“Nothing much has changed, except people lock their doors at night now.”
Considering it’s generally required reading on the school curriculum, and frequently staged by amateur as well as professional companies, it’s a safe guess that most local readers and LA audiences will be familiar with Our Town, the compelling play written by Thornton Wilder in 1937 and set during the early years of the 20th century.
Not this critic. I went into director David Cromer’s innovative and intimate production knowing nothing at all. Nothing about the plot, the characters, the premise – nothing. All I knew was that Helen Hunt was cast in the role of Mr. Morgan, a role usually played by a male. Radical!
I was rewarded by a superlative production of a superb and classic drama.
Oscar, Emmy, and Golden Globe-winner Helen Hunt who plays the stage manager and narrator of the drama, is backed by a talented supporting cast of around twenty actors.
Written by Thornton Wilder, Our Town explores the lives of people living in a small, quintessentially American town (specifically a small New England town) as depicted through their everyday lives (particularly George Gibbs, a doctor’s son, and Emily Webb, the daughter of the town’s newspaper editor and George’s future wife). Covering a 13 year period, Wilder uses the actions of the Stage Manager to create the town of Grover’s Corners for the audience. Scenes from its history between the years of 1901 and 1913 play out. The play is divided into three aspects of the human experience: Act One – Daily Life, Act Two – Love / Marriage and Act Three – Death / Loss. It was first produced in 1938 and received the Pulitzer Prize for Literature.
For his production, David Cromer has made many innovative choices to enhance the intimacy of the experience. The play is generally staged with little scenery, no set and minimal props. Some of Cromer’s unique touches include modern costuming for the characters, so that we can identify with them minus the distancing effect of period (turn-of-the-century) dress.
The majority of the audience of close to 400 is seated on bleachers in rows facing opposite each other (some are seated on and beneath the balcony, at one end of the long, school hall-like room of the Broad). There are pathways between the first and second rows of the audience, who are seated at floor level, permitting characters to boisterously run back and forth (from imaginary house to house) behind the audience. Most notably, from the top of Act One the lights are brightly illuminating the whole space, so that the audience can observe the reactions of those seated opposite them. Gradually, the lights dim by the end of the Act, and the lighting is quite different (though still uniform) for the remainder of the three-act play. There is little music, just some simple piano themes composed by and played by the Choir Organist (Jonathan Mastro in a stand-out performance as Simon Stimson).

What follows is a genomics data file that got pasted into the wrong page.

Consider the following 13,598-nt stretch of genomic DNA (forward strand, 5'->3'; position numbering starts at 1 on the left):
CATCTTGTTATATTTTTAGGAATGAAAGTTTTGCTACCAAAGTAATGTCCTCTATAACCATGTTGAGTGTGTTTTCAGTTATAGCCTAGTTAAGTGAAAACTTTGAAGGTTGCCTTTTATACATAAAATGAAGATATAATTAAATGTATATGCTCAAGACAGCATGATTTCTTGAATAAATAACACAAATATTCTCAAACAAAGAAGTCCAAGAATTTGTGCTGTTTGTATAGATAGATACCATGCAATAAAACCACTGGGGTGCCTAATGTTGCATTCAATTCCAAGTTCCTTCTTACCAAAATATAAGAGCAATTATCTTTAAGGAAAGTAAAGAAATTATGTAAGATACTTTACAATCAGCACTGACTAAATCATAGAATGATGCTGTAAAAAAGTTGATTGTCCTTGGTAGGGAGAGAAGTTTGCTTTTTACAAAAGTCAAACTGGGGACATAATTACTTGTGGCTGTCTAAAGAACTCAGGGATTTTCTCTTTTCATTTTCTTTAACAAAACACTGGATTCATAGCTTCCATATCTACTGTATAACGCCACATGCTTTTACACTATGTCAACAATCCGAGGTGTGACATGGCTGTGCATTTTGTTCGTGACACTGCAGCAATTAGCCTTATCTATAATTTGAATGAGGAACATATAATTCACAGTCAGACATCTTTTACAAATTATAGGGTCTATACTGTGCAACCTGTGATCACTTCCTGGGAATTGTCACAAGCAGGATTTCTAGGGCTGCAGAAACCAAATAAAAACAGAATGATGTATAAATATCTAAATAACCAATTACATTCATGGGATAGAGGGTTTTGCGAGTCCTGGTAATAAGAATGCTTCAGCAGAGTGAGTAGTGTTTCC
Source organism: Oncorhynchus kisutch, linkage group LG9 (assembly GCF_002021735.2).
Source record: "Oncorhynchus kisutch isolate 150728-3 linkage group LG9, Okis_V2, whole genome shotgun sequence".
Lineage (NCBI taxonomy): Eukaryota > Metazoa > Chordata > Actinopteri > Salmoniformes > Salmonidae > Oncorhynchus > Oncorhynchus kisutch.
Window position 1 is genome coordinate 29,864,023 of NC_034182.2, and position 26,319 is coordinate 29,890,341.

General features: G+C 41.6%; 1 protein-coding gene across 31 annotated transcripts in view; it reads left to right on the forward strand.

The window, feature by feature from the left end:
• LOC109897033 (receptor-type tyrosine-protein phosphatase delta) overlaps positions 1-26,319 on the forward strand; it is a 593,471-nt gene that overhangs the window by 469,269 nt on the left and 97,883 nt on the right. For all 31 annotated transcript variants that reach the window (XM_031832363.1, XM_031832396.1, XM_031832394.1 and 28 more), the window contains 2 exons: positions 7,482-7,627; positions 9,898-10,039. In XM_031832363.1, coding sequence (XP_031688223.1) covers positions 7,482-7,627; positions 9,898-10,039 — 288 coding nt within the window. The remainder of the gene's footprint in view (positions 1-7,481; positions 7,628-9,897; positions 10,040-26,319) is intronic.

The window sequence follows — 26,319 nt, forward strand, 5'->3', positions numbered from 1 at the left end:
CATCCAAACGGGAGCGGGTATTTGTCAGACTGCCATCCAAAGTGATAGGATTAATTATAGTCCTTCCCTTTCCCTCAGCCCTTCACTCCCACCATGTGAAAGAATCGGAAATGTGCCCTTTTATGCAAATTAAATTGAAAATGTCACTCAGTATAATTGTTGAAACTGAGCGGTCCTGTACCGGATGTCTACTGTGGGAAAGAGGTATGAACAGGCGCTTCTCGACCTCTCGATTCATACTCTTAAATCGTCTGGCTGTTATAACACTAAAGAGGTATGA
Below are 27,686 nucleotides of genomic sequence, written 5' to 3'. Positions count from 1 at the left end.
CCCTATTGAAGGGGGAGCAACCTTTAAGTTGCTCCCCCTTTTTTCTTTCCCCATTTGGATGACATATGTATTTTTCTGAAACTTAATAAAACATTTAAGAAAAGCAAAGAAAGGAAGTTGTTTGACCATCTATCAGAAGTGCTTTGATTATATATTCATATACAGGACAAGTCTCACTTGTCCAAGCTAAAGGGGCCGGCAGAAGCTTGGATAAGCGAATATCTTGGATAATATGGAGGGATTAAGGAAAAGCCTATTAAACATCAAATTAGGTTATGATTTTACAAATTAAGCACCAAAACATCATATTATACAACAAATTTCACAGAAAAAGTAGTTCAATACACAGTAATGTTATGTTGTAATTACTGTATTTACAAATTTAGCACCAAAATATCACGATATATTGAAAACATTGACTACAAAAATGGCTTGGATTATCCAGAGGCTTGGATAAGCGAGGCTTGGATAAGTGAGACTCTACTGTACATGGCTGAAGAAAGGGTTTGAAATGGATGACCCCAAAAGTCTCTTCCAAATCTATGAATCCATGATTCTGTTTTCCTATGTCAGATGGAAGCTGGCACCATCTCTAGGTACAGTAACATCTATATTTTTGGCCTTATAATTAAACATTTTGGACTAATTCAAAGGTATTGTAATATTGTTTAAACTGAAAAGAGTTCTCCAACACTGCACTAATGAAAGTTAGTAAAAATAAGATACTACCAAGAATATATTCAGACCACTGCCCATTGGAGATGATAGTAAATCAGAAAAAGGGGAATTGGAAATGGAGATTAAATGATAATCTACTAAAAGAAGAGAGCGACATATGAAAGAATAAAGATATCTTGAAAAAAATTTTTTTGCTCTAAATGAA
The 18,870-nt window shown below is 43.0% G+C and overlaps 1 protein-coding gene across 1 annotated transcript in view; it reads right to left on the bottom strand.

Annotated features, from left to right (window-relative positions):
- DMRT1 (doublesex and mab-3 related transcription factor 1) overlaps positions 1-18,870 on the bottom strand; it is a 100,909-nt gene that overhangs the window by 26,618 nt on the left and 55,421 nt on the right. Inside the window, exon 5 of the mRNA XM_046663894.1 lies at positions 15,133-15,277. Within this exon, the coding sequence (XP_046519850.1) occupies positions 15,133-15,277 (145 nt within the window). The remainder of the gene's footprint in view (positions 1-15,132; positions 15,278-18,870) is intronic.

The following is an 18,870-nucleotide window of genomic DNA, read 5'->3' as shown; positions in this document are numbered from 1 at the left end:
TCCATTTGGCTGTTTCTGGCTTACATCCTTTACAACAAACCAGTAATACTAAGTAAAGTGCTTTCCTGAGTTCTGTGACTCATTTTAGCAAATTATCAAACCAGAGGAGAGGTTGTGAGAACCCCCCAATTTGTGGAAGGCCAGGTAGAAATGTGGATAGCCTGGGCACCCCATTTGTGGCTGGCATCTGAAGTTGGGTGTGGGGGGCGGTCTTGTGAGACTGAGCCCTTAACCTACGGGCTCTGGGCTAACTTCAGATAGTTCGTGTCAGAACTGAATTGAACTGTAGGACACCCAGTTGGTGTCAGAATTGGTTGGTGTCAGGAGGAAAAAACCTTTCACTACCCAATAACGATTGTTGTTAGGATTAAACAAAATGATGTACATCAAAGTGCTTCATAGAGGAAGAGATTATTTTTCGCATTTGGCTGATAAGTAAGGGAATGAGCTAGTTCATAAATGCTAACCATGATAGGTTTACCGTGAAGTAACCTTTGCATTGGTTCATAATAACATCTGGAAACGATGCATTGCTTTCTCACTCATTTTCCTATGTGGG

It’s an immersive experience, yet a resolutely unsentimental one.
Hunt’s job, as Stage Manager, is to set the scenes and describe the location and action at times. She explains the layout of the little town, pointing out hitching posts, horse blocks and train tracks, to animate our imagination, but what she doesn’t do is excite our involvement. Her tone is too brisk and matter-of-fact to be sufficiently engaging.
But even minus any shred of sentimentality, the story itself hooks you in. I was unprepared for the surreality of Act Three, as well as an astonishing reveal that is best left unexplained for maximum impact.
Despite expensive ticket prices, David Cromer’s production of this iconic American classic is well worth experiencing.
Production photos by Iris Schneider.
1310 11th Street,
Santa Monica, CA 90401
Runs until Sunday, February 12, 2012
Approximately 2 hours, including 2 x 15 minute intermissions
*** Evening shows start at 7.30pm
FRI/SAT 2pm Matinee: $65-$125 and
FRI/SAT Evening: $85-$150.00
SUN 2pm Matinee
Purchase tickets here or call (310) 434-3200
Parking is FREE.
About The Broad Stage:
Under the leadership of Director Dale Franzen and Artistic Chair Dustin Hoffman, The Eli and Edythe Broad Stage at the Santa Monica College Performing Arts Center opened its doors in Santa Monica in October 2008.
Inspired by Italian ‘horseshoe’ theaters, yet conceived in an absolutely contemporary vernacular, The Broad Stage is an artist’s dream and an audience’s delight. Unlike any performance space in the country, it is sublimely intimate with 499-seats and strikingly grand at the same time – allowing eye contact with artists from the boxes to the back row -forging a new kind of artist and audience experience in Los Angeles. Theater, dance, film, jazz, operas, musicals, symphony, chamber orchestras and world music are presented on one of the city’s largest proscenium stages. The space was conceived as a global theater and community hub and was designed without compromise to embrace the artistic process from inspiration to opening night.
In addition to The Broad Stage, The Edye Second Space, a smaller black box theater, presents new, developing and innovative work in theater, music and dance as part of the Under the Radar Series. Featuring younger, innovative artists and chamber pieces and plays, programming at The Edye is intentionally spontaneous, reflecting the dynamic nature of the space and allowing the latest, most exciting artists to be booked on short notice.
The Broad Stage ARTS INSIGHTS education and outreach program offers opportunities for cultural exposure through six initiatives. These include Student Matinees, In-School Workshops, Master Classes, Open Rehearsals, Family and Community Events, and Conversation Pieces. ARTS INSIGHTS currently reaches 12,000 students and diverse community members annually through over 30 free and low-cost events.